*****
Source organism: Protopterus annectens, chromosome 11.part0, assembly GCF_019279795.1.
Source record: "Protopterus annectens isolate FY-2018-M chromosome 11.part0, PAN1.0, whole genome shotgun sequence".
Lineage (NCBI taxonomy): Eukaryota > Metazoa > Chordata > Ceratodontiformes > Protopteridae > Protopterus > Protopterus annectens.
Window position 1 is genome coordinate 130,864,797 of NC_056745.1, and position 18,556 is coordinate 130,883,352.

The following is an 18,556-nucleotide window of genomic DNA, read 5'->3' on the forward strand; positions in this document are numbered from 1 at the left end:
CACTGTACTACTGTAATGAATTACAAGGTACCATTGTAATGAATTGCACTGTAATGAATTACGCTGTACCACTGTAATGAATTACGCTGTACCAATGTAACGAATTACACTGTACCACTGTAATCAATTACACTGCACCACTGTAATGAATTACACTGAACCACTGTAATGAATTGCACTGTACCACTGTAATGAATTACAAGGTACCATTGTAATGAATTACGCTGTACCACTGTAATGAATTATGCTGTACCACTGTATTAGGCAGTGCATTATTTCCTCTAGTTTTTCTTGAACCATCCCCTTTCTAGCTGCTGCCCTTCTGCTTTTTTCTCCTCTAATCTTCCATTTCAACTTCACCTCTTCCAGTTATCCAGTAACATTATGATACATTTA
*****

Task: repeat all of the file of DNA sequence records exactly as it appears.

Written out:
Source organism: Protopterus annectens, chromosome 11.part0, assembly GCF_019279795.1.
Source record: "Protopterus annectens isolate FY-2018-M chromosome 11.part0, PAN1.0, whole genome shotgun sequence".
Lineage (NCBI taxonomy): Eukaryota > Metazoa > Chordata > Ceratodontiformes > Protopteridae > Protopterus > Protopterus annectens.
Window position 1 is genome coordinate 130,864,797 of NC_056745.1, and position 18,556 is coordinate 130,883,352.

The following is an 18,556-nucleotide window of genomic DNA, read 5'->3' on the forward strand; positions in this document are numbered from 1 at the left end:
CACTGTACTACTGTAATGAATTACAAGGTACCATTGTAATGAATTGCACTGTAATGAATTACGCTGTACCACTGTAATGAATTACGCTGTACCAATGTAACGAATTACACTGTACCACTGTAATCAATTACACTGCACCACTGTAATGAATTACACTGAACCACTGTAATGAATTGCACTGTACCACTGTAATGAATTACAAGGTACCATTGTAATGAATTACGCTGTACCACTGTAATGAATTATGCTGTACCACTGTATTAGGCAGTGCATTATTTCCTCTAGTTTTTCTTGAACCATCCCCTTTCTAGCTGCTGCCCTTCTGCTTTTTTCTCCTCTAATCTTCCATTTCAACTTCACCTCTTCCAGTTATCCAGTAACATTATGATACATTTA